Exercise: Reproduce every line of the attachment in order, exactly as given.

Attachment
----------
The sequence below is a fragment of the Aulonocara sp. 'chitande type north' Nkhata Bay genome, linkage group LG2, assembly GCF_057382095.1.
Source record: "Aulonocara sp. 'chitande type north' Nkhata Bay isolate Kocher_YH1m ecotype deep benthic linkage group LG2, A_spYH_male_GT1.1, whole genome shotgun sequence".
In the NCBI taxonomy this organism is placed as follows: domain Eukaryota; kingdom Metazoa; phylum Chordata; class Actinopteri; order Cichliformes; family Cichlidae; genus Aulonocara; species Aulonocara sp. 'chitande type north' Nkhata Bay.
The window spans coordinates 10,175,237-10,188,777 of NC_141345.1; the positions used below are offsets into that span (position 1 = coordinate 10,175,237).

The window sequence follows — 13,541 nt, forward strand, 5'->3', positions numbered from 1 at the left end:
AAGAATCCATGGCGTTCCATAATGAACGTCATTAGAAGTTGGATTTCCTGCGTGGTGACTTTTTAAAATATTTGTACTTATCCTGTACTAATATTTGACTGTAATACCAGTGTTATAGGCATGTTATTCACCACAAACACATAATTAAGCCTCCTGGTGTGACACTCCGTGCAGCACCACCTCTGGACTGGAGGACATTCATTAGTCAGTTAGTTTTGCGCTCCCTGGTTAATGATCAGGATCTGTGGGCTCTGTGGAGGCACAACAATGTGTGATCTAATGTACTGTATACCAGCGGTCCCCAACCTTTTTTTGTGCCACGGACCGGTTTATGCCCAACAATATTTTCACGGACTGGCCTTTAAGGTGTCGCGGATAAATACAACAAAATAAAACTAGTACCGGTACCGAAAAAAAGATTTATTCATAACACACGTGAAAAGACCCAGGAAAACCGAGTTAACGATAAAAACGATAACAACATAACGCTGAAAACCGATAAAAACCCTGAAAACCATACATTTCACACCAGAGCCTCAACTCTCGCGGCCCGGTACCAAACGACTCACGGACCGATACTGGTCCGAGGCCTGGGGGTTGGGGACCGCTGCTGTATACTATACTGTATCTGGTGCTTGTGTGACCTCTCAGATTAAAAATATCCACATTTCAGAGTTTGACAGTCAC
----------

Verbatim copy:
The sequence below is a fragment of the Aulonocara sp. 'chitande type north' Nkhata Bay genome, linkage group LG2, assembly GCF_057382095.1.
Source record: "Aulonocara sp. 'chitande type north' Nkhata Bay isolate Kocher_YH1m ecotype deep benthic linkage group LG2, A_spYH_male_GT1.1, whole genome shotgun sequence".
In the NCBI taxonomy this organism is placed as follows: domain Eukaryota; kingdom Metazoa; phylum Chordata; class Actinopteri; order Cichliformes; family Cichlidae; genus Aulonocara; species Aulonocara sp. 'chitande type north' Nkhata Bay.
The window spans coordinates 10,175,237-10,188,777 of NC_141345.1; the positions used below are offsets into that span (position 1 = coordinate 10,175,237).

The window sequence follows — 13,541 nt, forward strand, 5'->3', positions numbered from 1 at the left end:
AAGAATCCATGGCGTTCCATAATGAACGTCATTAGAAGTTGGATTTCCTGCGTGGTGACTTTTTAAAATATTTGTACTTATCCTGTACTAATATTTGACTGTAATACCAGTGTTATAGGCATGTTATTCACCACAAACACATAATTAAGCCTCCTGGTGTGACACTCCGTGCAGCACCACCTCTGGACTGGAGGACATTCATTAGTCAGTTAGTTTTGCGCTCCCTGGTTAATGATCAGGATCTGTGGGCTCTGTGGAGGCACAACAATGTGTGATCTAATGTACTGTATACCAGCGGTCCCCAACCTTTTTTTGTGCCACGGACCGGTTTATGCCCAACAATATTTTCACGGACTGGCCTTTAAGGTGTCGCGGATAAATACAACAAAATAAAACTAGTACCGGTACCGAAAAAAAGATTTATTCATAACACACGTGAAAAGACCCAGGAAAACCGAGTTAACGATAAAAACGATAACAACATAACGCTGAAAACCGATAAAAACCCTGAAAACCATACATTTCACACCAGAGCCTCAACTCTCGCGGCCCGGTACCAAACGACTCACGGACCGATACTGGTCCGAGGCCTGGGGGTTGGGGACCGCTGCTGTATACTATACTGTATCTGGTGCTTGTGTGACCTCTCAGATTAAAAATATCCACATTTCAGAGTTTGACAGTCAC